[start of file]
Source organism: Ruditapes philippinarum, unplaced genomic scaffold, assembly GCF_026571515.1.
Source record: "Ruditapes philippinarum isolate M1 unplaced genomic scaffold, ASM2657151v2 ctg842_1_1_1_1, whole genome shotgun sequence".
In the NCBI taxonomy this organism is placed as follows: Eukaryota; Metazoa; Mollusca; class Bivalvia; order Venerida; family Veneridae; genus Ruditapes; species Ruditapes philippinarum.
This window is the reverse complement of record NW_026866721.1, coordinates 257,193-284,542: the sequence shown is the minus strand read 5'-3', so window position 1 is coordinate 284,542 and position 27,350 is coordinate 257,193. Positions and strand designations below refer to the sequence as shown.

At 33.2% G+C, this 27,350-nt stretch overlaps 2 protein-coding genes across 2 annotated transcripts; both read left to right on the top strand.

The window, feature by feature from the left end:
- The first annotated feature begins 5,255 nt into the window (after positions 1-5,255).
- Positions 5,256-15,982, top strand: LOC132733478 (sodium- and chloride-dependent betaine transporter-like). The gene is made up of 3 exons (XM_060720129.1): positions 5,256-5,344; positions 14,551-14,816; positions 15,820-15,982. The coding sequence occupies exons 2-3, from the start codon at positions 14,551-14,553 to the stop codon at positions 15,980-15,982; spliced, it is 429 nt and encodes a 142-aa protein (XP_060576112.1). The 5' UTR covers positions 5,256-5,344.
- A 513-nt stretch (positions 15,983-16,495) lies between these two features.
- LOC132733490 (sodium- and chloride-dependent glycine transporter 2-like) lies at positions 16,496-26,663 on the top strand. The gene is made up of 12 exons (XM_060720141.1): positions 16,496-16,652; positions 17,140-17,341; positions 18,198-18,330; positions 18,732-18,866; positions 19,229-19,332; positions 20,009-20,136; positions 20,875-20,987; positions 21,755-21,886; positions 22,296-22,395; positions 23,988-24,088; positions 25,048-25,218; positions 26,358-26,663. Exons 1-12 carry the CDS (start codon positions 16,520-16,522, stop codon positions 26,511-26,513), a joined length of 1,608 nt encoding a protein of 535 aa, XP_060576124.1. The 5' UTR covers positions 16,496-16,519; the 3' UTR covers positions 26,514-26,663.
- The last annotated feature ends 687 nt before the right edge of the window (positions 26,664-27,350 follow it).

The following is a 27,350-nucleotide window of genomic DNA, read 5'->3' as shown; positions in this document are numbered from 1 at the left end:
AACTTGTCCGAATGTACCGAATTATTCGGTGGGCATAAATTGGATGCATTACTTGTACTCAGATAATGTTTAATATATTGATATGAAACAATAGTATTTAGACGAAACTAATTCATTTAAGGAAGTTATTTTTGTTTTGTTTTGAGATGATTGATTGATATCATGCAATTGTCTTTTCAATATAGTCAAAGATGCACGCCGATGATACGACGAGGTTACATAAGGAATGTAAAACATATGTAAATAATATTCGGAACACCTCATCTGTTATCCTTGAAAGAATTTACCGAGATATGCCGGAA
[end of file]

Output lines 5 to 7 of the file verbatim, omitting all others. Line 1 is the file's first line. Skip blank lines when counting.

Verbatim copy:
At 33.2% G+C, this 27,350-nt stretch overlaps 2 protein-coding genes across 2 annotated transcripts; both read left to right on the top strand.

The window, feature by feature from the left end:
- The first annotated feature begins 5,255 nt into the window (after positions 1-5,255).